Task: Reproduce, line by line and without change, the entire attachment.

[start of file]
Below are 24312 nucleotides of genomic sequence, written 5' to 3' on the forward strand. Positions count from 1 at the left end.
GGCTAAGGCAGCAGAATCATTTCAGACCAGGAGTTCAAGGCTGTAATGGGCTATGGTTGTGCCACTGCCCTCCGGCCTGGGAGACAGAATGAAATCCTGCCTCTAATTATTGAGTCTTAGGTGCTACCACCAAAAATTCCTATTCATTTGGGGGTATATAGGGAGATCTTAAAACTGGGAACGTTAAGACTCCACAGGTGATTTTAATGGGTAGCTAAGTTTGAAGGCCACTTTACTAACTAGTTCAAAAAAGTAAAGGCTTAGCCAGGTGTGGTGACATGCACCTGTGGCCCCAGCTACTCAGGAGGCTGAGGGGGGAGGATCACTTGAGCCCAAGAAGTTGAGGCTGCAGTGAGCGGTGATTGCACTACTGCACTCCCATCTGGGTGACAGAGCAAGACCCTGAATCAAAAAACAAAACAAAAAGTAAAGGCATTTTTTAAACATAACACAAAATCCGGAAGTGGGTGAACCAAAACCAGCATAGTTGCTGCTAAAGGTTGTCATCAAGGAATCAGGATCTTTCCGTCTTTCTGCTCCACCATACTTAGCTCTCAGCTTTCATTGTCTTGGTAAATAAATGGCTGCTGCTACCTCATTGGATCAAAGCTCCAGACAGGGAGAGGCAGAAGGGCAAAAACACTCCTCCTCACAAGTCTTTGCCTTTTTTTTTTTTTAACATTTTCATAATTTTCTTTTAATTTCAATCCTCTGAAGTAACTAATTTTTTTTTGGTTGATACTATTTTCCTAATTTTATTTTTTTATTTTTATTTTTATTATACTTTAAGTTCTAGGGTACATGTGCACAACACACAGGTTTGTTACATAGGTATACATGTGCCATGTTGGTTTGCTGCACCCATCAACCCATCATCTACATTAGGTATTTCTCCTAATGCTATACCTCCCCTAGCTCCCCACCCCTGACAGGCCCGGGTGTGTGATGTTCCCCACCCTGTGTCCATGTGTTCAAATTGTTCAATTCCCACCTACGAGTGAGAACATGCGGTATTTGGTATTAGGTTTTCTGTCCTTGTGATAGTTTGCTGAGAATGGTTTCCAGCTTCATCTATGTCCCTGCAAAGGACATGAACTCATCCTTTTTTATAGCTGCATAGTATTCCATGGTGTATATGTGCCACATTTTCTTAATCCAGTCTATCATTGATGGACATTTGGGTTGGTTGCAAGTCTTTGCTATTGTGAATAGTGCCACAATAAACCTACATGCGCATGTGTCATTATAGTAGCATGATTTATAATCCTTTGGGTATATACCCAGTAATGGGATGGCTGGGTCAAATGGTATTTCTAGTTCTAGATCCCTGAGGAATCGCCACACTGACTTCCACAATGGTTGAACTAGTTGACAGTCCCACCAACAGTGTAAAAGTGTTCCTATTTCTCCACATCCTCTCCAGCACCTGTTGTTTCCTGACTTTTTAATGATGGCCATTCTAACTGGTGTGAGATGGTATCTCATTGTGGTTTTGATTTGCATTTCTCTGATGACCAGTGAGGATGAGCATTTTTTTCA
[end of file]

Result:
Below are 24312 nucleotides of genomic sequence, written 5' to 3' on the forward strand. Positions count from 1 at the left end.
GGCTAAGGCAGCAGAATCATTTCAGACCAGGAGTTCAAGGCTGTAATGGGCTATGGTTGTGCCACTGCCCTCCGGCCTGGGAGACAGAATGAAATCCTGCCTCTAATTATTGAGTCTTAGGTGCTACCACCAAAAATTCCTATTCATTTGGGGGTATATAGGGAGATCTTAAAACTGGGAACGTTAAGACTCCACAGGTGATTTTAATGGGTAGCTAAGTTTGAAGGCCACTTTACTAACTAGTTCAAAAAAGTAAAGGCTTAGCCAGGTGTGGTGACATGCACCTGTGGCCCCAGCTACTCAGGAGGCTGAGGGGGGAGGATCACTTGAGCCCAAGAAGTTGAGGCTGCAGTGAGCGGTGATTGCACTACTGCACTCCCATCTGGGTGACAGAGCAAGACCCTGAATCAAAAAACAAAACAAAAAGTAAAGGCATTTTTTAAACATAACACAAAATCCGGAAGTGGGTGAACCAAAACCAGCATAGTTGCTGCTAAAGGTTGTCATCAAGGAATCAGGATCTTTCCGTCTTTCTGCTCCACCATACTTAGCTCTCAGCTTTCATTGTCTTGGTAAATAAATGGCTGCTGCTACCTCATTGGATCAAAGCTCCAGACAGGGAGAGGCAGAAGGGCAAAAACACTCCTCCTCACAAGTCTTTGCCTTTTTTTTTTTTTAACATTTTCATAATTTTCTTTTAATTTCAATCCTCTGAAGTAACTAATTTTTTTTTGGTTGATACTATTTTCCTAATTTTATTTTTTTATTTTTATTTTTATTATACTTTAAGTTCTAGGGTACATGTGCACAACACACAGGTTTGTTACATAGGTATACATGTGCCATGTTGGTTTGCTGCACCCATCAACCCATCATCTACATTAGGTATTTCTCCTAATGCTATACCTCCCCTAGCTCCCCACCCCTGACAGGCCCGGGTGTGTGATGTTCCCCACCCTGTGTCCATGTGTTCAAATTGTTCAATTCCCACCTACGAGTGAGAACATGCGGTATTTGGTATTAGGTTTTCTGTCCTTGTGATAGTTTGCTGAGAATGGTTTCCAGCTTCATCTATGTCCCTGCAAAGGACATGAACTCATCCTTTTTTATAGCTGCATAGTATTCCATGGTGTATATGTGCCACATTTTCTTAATCCAGTCTATCATTGATGGACATTTGGGTTGGTTGCAAGTCTTTGCTATTGTGAATAGTGCCACAATAAACCTACATGCGCATGTGTCATTATAGTAGCATGATTTATAATCCTTTGGGTATATACCCAGTAATGGGATGGCTGGGTCAAATGGTATTTCTAGTTCTAGATCCCTGAGGAATCGCCACACTGACTTCCACAATGGTTGAACTAGTTGACAGTCCCACCAACAGTGTAAAAGTGTTCCTATTTCTCCACATCCTCTCCAGCACCTGTTGTTTCCTGACTTTTTAATGATGGCCATTCTAACTGGTGTGAGATGGTATCTCATTGTGGTTTTGATTTGCATTTCTCTGATGACCAGTGAGGATGAGCATTTTTTTCA